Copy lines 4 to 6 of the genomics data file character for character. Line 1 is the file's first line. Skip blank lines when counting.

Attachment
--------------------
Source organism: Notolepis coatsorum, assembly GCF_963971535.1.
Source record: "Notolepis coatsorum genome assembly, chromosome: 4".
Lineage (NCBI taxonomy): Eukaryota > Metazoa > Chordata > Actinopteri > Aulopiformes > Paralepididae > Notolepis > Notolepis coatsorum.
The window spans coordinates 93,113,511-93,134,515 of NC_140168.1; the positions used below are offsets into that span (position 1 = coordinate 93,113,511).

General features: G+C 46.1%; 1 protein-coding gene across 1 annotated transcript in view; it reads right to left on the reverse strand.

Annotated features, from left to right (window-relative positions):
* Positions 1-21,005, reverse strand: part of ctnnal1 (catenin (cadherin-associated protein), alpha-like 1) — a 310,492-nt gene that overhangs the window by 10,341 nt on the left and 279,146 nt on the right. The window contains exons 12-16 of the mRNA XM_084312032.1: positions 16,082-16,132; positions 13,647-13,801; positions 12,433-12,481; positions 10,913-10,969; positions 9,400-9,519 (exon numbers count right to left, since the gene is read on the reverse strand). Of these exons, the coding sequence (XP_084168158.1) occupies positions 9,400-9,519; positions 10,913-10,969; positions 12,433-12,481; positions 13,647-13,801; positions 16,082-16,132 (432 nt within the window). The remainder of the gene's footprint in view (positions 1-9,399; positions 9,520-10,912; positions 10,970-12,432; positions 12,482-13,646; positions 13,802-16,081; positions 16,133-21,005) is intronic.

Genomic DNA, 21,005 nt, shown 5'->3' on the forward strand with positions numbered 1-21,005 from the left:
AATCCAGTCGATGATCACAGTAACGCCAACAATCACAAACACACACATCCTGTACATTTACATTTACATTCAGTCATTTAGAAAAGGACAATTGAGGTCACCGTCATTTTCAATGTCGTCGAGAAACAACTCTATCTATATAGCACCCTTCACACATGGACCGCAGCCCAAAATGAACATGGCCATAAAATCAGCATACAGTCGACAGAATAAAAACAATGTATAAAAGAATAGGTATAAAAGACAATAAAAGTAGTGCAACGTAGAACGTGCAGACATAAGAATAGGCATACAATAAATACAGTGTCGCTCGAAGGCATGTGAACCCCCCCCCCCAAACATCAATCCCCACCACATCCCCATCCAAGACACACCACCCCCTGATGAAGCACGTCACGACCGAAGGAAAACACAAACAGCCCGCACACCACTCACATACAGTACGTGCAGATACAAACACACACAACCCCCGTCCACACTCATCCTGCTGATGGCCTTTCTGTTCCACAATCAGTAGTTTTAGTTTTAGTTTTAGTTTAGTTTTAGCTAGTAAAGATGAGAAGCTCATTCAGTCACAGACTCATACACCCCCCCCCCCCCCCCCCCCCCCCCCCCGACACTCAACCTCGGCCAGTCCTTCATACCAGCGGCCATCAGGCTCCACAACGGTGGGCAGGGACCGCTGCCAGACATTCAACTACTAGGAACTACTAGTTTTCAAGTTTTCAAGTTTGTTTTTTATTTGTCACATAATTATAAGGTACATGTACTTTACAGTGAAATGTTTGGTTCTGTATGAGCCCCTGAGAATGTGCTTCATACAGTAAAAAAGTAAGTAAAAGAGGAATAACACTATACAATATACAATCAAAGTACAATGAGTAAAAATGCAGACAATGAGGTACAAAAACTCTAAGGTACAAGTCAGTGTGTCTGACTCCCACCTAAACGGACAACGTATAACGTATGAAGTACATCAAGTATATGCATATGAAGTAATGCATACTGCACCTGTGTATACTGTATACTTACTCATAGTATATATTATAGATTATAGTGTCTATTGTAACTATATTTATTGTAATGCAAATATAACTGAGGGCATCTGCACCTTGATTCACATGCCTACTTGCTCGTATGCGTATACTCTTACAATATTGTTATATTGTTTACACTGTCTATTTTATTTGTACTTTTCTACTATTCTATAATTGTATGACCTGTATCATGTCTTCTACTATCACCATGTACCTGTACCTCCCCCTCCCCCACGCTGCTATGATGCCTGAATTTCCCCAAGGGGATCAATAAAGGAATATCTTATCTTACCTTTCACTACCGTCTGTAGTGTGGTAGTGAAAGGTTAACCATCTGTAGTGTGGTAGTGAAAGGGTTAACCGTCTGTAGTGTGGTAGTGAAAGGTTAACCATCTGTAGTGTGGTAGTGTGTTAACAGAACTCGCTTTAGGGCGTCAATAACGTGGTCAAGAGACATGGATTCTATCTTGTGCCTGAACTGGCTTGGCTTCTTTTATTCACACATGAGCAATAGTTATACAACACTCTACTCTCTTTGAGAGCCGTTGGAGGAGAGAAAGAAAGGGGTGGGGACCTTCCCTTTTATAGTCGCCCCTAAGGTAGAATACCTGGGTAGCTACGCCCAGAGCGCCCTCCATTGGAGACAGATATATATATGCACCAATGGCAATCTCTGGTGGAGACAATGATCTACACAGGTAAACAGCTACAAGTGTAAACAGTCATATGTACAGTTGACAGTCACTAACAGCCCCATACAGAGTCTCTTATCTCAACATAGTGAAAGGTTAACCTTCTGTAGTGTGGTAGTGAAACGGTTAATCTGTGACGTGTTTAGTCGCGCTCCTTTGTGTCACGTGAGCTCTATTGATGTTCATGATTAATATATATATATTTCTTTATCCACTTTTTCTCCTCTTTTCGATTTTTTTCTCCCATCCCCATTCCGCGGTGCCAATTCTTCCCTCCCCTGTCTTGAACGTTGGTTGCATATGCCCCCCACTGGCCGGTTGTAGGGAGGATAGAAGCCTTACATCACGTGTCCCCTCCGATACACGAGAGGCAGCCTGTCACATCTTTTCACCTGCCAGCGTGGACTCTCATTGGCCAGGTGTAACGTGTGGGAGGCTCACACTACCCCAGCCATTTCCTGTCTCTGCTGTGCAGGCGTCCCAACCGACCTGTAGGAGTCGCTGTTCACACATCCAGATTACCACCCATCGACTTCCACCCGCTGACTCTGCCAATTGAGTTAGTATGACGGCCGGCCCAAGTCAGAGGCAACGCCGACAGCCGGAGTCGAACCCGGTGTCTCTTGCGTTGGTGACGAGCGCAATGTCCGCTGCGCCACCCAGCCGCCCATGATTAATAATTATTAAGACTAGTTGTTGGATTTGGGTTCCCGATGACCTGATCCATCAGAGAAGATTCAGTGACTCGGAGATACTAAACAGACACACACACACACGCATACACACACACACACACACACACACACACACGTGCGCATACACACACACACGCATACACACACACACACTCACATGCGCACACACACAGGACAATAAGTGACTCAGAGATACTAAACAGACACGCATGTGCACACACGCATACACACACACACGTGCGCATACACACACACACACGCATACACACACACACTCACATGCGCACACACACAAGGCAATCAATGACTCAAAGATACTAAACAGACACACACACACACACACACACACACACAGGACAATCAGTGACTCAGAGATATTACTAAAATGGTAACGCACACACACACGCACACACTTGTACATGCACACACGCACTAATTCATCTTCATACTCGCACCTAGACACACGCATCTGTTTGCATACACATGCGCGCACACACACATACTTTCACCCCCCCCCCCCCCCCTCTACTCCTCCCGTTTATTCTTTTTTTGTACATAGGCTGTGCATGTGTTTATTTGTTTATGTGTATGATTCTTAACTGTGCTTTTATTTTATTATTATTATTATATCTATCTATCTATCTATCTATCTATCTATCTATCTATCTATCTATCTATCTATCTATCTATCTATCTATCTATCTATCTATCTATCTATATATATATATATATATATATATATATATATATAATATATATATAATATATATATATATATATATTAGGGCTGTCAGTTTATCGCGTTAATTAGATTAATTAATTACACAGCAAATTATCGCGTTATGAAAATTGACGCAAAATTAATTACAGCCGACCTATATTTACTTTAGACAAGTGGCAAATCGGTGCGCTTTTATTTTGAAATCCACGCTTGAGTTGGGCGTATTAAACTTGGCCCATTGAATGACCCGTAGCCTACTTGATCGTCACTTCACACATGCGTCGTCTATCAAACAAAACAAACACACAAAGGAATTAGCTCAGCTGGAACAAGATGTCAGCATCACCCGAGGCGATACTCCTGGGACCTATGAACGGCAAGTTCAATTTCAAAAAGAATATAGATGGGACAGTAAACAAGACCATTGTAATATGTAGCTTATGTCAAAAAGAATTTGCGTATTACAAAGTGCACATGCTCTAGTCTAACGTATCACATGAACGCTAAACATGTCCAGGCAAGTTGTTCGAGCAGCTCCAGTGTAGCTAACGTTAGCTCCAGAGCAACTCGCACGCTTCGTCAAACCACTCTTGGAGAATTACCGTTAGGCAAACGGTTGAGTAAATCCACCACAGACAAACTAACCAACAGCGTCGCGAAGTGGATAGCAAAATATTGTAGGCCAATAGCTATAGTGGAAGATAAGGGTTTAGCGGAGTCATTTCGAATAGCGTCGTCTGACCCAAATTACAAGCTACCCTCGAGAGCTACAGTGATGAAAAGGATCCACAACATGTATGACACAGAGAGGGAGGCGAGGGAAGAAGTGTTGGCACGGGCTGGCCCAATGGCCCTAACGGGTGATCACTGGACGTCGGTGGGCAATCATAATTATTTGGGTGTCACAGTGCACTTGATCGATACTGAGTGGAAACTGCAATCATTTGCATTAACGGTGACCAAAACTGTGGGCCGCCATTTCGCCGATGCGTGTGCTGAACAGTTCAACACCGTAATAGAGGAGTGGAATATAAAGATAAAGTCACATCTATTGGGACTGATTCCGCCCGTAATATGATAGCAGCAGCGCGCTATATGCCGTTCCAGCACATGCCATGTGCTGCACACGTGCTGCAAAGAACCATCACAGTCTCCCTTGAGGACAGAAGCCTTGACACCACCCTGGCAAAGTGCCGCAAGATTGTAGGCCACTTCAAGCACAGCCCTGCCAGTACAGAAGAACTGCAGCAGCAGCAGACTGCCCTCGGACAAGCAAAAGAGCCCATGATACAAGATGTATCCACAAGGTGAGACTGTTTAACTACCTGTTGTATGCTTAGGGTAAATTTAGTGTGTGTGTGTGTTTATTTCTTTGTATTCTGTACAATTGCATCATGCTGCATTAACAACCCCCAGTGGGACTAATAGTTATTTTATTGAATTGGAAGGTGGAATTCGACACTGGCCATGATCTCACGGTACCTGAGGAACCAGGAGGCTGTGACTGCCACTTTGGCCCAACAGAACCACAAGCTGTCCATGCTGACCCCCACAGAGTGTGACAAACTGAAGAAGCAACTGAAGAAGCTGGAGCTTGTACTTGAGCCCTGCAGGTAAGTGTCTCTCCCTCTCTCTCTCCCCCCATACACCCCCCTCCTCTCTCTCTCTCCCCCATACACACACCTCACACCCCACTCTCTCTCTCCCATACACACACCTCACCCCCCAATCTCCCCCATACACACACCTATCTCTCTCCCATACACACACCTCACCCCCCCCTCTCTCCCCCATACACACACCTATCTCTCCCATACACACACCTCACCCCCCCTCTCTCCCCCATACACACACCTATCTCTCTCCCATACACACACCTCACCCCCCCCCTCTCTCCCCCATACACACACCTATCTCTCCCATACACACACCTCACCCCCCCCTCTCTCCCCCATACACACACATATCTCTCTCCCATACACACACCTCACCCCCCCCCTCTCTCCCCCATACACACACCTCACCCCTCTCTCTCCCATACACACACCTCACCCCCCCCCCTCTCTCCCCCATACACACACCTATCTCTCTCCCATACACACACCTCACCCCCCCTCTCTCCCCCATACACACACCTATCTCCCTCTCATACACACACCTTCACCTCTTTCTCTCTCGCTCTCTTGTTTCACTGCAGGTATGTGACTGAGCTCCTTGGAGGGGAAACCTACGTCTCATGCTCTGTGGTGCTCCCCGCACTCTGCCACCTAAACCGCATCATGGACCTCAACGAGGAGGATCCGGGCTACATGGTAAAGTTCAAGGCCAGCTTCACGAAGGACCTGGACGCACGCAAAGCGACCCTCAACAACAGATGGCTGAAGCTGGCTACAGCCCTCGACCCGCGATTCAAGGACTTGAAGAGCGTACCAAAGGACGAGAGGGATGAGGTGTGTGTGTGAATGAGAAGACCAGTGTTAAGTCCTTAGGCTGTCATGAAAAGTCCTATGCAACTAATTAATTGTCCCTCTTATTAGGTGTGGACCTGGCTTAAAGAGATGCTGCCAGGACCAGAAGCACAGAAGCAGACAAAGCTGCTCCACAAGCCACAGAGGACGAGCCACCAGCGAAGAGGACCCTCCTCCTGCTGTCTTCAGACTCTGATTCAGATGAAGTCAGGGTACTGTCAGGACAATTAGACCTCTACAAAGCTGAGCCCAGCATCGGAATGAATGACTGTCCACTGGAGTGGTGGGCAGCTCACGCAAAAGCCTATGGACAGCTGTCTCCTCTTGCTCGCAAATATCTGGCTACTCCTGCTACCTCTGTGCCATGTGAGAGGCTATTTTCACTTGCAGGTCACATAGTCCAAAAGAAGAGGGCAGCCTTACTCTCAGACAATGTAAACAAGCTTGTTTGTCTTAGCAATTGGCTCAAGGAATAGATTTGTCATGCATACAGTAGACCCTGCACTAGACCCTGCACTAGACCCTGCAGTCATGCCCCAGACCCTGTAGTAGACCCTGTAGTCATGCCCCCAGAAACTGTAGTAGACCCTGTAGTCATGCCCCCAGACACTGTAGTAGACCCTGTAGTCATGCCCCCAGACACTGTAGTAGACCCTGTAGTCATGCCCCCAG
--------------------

The window spans coordinates 93,113,511-93,134,515 of NC_140168.1; the positions used below are offsets into that span (position 1 = coordinate 93,113,511).

General features: G+C 46.1%; 1 protein-coding gene across 1 annotated transcript in view; it reads right to left on the reverse strand.

Annotated features, from left to right (window-relative positions):